Margot Robbie Looks Completely Unrecognisable On The Set Of Her Latest Film

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Margot Robbie has made a name in Hollywood as an actress unafraid to take on challenging roles.

She shocked audiences during the infamous Wolf of Wall Street scene, managed to make hedge fund management interesting in The Big Short and kept everyone’s focus in, you guessed it, Focus.

But undeniably, her chameleon-esque talents see her portray a character unlike ever before in her latest film, the biopic I, Tonya.

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The latest photographs from the set of I, Tonya have the Internet rubbing its collective eyes in disbelief, thanks to the 26-year-old Australian actor’s transformation.

The film follows the gruesome narrative of Tonya Harding, the disgraced Olympic ice-skater.

In one of the most notorious sports scandals in American history, Harding’s ex-husband and bodyguard, Jeff Gillooly hired a hitman to injure Harding’s opponent, Nancy Kerrigan just seven weeks before the 1994 Winter Olympics, by clubbing her in the knee.

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Robbie seems to have mirrored Harding’s 90s aesthetic perfectly, if these photographs from set are anything to go by.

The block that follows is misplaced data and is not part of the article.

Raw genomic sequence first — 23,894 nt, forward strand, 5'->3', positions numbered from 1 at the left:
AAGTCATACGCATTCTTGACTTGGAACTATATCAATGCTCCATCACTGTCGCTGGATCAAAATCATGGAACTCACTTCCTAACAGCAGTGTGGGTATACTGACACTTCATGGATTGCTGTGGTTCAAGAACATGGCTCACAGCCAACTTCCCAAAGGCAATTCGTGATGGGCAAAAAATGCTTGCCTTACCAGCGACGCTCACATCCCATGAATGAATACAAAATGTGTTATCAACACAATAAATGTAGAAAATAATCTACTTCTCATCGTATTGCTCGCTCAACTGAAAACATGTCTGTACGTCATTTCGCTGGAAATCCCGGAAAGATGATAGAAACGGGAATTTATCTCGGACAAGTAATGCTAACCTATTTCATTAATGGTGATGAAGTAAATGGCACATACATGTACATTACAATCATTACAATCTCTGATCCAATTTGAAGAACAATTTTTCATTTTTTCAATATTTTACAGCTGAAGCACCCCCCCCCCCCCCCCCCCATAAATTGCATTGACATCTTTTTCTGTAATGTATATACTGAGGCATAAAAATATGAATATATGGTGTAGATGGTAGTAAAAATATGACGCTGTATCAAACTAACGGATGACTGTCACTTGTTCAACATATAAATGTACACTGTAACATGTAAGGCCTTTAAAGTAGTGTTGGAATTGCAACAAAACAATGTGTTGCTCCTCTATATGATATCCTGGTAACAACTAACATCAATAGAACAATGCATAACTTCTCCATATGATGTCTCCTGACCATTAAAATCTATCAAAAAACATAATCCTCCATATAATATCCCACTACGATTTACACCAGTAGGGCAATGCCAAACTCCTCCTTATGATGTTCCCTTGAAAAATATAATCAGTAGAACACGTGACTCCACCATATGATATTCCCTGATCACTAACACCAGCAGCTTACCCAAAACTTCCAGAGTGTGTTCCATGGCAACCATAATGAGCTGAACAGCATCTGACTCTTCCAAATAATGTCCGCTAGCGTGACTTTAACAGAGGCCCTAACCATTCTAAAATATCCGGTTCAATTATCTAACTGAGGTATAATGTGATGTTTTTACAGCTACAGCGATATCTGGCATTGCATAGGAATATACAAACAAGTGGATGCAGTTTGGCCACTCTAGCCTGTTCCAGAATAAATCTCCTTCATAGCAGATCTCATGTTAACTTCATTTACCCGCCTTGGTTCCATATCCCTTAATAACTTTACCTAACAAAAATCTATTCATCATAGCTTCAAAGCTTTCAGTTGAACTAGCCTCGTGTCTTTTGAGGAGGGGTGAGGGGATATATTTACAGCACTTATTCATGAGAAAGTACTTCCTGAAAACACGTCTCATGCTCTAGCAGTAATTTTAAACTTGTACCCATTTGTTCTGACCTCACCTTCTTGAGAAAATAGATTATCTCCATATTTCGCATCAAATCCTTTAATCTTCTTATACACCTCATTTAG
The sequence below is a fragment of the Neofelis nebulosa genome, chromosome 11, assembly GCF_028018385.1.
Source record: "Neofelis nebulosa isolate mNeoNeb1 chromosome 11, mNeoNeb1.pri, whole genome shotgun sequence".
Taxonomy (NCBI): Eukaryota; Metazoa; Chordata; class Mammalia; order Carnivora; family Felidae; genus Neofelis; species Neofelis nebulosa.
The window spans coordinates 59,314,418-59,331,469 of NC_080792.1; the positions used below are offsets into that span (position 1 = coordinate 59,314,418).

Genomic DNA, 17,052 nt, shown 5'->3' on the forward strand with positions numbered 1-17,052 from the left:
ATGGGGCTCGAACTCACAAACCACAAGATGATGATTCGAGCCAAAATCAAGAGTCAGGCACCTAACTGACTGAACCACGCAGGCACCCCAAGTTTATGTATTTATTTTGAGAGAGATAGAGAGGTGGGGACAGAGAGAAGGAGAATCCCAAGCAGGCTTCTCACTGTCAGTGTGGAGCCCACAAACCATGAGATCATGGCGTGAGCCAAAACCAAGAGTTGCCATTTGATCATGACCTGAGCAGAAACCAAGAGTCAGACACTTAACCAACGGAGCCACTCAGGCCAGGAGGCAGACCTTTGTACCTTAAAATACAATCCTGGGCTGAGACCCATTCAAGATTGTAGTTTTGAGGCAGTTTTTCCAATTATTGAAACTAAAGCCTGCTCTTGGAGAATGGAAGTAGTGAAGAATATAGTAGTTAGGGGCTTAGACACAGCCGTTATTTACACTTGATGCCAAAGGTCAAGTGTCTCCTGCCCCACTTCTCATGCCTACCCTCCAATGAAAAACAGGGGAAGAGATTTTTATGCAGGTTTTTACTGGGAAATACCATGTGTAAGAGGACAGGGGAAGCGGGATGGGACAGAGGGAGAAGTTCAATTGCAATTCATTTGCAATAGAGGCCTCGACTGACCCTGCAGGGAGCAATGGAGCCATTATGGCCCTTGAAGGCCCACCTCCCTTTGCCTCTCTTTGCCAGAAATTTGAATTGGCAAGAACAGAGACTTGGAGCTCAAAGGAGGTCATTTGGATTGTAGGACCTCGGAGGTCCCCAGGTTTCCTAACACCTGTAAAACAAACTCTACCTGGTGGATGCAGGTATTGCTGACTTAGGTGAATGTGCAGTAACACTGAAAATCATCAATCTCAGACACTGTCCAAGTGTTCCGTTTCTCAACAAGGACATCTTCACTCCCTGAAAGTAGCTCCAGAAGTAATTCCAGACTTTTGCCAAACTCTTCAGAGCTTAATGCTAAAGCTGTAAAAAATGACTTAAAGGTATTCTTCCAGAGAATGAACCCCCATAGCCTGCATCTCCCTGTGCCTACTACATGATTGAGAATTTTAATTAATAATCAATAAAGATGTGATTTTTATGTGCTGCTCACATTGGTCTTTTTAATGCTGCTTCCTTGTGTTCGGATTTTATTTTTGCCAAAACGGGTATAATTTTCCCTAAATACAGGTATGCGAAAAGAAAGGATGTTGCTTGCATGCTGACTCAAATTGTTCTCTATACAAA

While the effort isn’t quite comparable to, for example, Christian Bale’s extreme weight loss and gain for The Machinist, Margot has embodied her character wholeheartedly, thanks to some clever wardrobe styling and make up artistry.

The photos appear to show newly-married Margot with a fuller figure, prompting the Internet Detectives to mull over the sudden weight gain.

Unfortunately, those ruminating seem to have forgotten that not all on the silver screen is reflective of reality.

God forbid, the big budget Hollywood film studio actually fork out for a body suit.


Francesca Donovan

Francesca Donovan

A former emo kid who talks too much about 8Chan meme culture, the Kardashian Klan, and how her smartphone is probably killing her. Francesca is a Cardiff University Journalism Masters grad who has done words for BBC, ELLE, The Debrief, DAZED, an art magazine you've never heard of and a feminist zine which never went to print.